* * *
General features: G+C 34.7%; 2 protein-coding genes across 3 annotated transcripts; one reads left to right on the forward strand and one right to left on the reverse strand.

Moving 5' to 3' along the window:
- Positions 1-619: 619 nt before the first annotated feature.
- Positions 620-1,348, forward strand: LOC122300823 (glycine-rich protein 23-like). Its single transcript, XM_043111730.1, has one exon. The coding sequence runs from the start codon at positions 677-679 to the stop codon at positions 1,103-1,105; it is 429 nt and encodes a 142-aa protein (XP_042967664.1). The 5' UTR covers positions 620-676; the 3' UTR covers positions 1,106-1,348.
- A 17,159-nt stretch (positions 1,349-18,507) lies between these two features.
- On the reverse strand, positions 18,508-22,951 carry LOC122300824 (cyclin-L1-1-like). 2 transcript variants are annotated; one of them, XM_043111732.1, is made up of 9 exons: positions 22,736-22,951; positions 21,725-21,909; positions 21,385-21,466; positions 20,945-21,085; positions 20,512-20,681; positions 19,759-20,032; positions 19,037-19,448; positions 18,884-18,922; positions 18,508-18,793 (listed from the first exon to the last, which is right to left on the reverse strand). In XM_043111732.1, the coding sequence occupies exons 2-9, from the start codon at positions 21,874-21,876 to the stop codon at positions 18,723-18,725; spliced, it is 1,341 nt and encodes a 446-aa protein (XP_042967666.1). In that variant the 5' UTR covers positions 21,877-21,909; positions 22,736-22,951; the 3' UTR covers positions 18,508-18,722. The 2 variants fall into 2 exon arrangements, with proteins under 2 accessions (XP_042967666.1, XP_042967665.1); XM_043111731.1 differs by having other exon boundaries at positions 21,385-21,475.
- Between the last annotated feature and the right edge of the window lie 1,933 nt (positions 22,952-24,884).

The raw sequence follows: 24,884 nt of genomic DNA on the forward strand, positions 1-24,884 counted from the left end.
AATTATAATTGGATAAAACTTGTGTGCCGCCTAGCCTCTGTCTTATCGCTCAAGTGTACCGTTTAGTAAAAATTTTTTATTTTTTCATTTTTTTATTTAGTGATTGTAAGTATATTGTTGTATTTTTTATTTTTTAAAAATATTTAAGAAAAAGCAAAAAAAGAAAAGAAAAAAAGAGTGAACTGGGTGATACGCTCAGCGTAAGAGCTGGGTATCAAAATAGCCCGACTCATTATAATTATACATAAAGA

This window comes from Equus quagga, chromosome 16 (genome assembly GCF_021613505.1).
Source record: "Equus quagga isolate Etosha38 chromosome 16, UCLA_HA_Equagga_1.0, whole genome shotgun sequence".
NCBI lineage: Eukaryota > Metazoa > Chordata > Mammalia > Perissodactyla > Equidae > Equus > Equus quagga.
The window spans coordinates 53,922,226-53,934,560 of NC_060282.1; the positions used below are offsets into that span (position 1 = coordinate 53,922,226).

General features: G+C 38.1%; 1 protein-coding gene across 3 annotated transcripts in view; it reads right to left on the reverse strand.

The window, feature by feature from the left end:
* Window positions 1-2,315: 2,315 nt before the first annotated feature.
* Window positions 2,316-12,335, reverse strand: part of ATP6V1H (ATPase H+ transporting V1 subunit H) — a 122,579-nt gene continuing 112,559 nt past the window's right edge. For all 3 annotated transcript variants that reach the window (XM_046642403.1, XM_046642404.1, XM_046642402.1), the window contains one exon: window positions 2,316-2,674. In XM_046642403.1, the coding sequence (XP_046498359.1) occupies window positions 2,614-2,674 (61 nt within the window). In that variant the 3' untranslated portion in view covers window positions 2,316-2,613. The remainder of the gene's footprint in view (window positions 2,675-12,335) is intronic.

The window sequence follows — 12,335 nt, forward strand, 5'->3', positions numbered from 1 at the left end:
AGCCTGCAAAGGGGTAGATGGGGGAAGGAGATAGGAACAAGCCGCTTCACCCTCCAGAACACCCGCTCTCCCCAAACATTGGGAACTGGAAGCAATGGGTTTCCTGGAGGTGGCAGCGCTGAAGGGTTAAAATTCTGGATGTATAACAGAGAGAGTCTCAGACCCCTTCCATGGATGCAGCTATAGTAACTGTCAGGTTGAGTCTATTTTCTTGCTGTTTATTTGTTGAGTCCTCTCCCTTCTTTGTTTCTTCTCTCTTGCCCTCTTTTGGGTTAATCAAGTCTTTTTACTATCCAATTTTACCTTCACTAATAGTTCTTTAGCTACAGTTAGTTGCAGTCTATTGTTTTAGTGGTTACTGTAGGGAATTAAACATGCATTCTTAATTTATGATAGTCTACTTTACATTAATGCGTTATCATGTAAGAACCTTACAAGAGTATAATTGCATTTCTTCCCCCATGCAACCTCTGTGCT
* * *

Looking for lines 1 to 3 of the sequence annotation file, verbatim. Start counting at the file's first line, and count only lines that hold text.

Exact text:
General features: G+C 34.7%; 2 protein-coding genes across 3 annotated transcripts; one reads left to right on the forward strand and one right to left on the reverse strand.

Moving 5' to 3' along the window:
- Positions 1-619: 619 nt before the first annotated feature.